With echoes of Gregory Maguire's and C.S. Lewis' Chronicles of Narnia, author John Connolly introduces us to a cast of not-quite-familiar characters - like the seven socialist dwarfs who poison an uninvited (and unpleasant) princess and try to peg the crime on her stepmother. Or the Loups, the evil human-canine hybrids spawned long ago by the union of a wolf and a seductive girl in a red cloak.
As war rages across Europe, David is violently propelled into a land that is both a construct of his imagination, yet frighteningly real - a strange reflection of his own world composed of myths and stories, populated by wolves and worse-than-wolves, and ruled over by a faded king who keeps his secrets in a legendary book...The Book of Lost Things.
©2006 John Connolly; (P)2006 Recorded Books, LLC.
I didn't hate this book but I didn't understand who exactly it was written for...
It's very grim, dark and gruesome to be a children's book, but it is still a children's story at heart, which makes it not the most stimulating reading for adults. It's too child like for grown-ups, while it is way too violent and twisted for kids. There were some good moments, but overall not a story I will carry with me.
The narrator was excellent however!
Not very often does a book come along that warrants me to write a review. This isn't to say that the stories are bad but never has a book moved or impressed upon me such a feeling of fullness like this one. Written when sequels were becoming the rage, this book stands out as a lily among dandelions. It does not need a sequel to convey the message that we should all be grateful and cherish our loved ones. A true masterpiece, one that I know I will definitely share with my children and hopefully they will share to their children to come.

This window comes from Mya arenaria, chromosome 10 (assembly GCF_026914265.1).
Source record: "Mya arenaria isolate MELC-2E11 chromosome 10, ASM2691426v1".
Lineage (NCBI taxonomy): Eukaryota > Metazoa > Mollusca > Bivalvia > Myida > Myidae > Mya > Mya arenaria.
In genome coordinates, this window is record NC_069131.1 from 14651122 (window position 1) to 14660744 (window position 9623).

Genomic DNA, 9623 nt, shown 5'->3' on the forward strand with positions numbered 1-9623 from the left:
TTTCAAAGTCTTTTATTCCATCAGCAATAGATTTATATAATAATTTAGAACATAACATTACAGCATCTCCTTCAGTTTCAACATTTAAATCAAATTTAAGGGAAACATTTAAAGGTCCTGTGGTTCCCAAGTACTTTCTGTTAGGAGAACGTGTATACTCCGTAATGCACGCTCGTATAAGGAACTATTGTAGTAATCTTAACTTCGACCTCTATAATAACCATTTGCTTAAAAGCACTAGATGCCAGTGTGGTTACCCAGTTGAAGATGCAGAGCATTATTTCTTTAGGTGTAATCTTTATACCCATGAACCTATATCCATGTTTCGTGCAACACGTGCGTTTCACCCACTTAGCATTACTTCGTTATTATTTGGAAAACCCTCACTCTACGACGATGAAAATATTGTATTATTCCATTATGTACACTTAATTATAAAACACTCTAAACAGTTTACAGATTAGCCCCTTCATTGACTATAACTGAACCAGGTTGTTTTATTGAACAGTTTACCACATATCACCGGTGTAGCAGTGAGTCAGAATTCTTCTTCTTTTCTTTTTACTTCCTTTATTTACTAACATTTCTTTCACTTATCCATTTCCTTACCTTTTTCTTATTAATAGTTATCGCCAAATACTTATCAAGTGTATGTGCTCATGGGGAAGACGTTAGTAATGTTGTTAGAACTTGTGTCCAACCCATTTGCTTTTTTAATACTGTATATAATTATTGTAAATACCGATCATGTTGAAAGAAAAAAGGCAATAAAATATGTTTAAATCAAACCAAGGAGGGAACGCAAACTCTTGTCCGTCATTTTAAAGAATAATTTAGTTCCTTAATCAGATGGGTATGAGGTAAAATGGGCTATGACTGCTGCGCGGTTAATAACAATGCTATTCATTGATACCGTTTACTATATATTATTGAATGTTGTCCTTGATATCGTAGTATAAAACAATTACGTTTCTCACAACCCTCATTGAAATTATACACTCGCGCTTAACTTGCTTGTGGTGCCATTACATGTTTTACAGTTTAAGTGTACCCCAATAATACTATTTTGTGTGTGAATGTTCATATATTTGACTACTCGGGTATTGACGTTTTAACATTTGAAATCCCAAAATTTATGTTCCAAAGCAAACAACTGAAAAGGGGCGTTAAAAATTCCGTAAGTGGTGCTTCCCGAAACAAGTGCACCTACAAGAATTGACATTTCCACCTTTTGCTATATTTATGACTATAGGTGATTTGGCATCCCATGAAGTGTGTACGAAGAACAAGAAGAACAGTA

This was a very heavy book that has a very strong theme of death and twisted horror throughout, it does have a few redeeming moments although few and far between. It strongly plays on the main characters loss of innocence, in that he discovers sexuality in a dark and twisted way which made me feel ill. This book left me feeling depressed and yet drew the conclusion that life is fragile and we should not take for granted the time that we have left.
I'm a new listener and have only completed three books on Audible and I have been lucky enough to thoroughly and utterly enjoy every single one. The Book of Lost things was different- it opens your mind to another world that revolves around imagination and a child's love of stories. It sucks you in and leaves you holding your breath until the very last word is uttered.
I loved the fact that this book was completely original, yet had familiar fairy tales threaded throughout the entire story. Each tale had an unexpected twist on a micro level, while the story itself had twists and turns on a bigger scale. You were left thinking you knew what would happen next, and then being thrown on the ground when the rug was pulled out from under you from the next surprise.
He brought depth and tone changes that left you painting the images in your mind with each inflection.
“And, in the darkness, David closed his eyes as all that was lost was found again.”
I enjoyed every moment of this book. John Connolly is becoming one of my favorite authors . I also enjoyed the narration by Steven crossely. he really made you feel like you were in the story alongside the characters.
amazing experience, already working on the rest of his novels. I connected immediately with the character and the story. couldn't stop listening except when I HAD to sleep.
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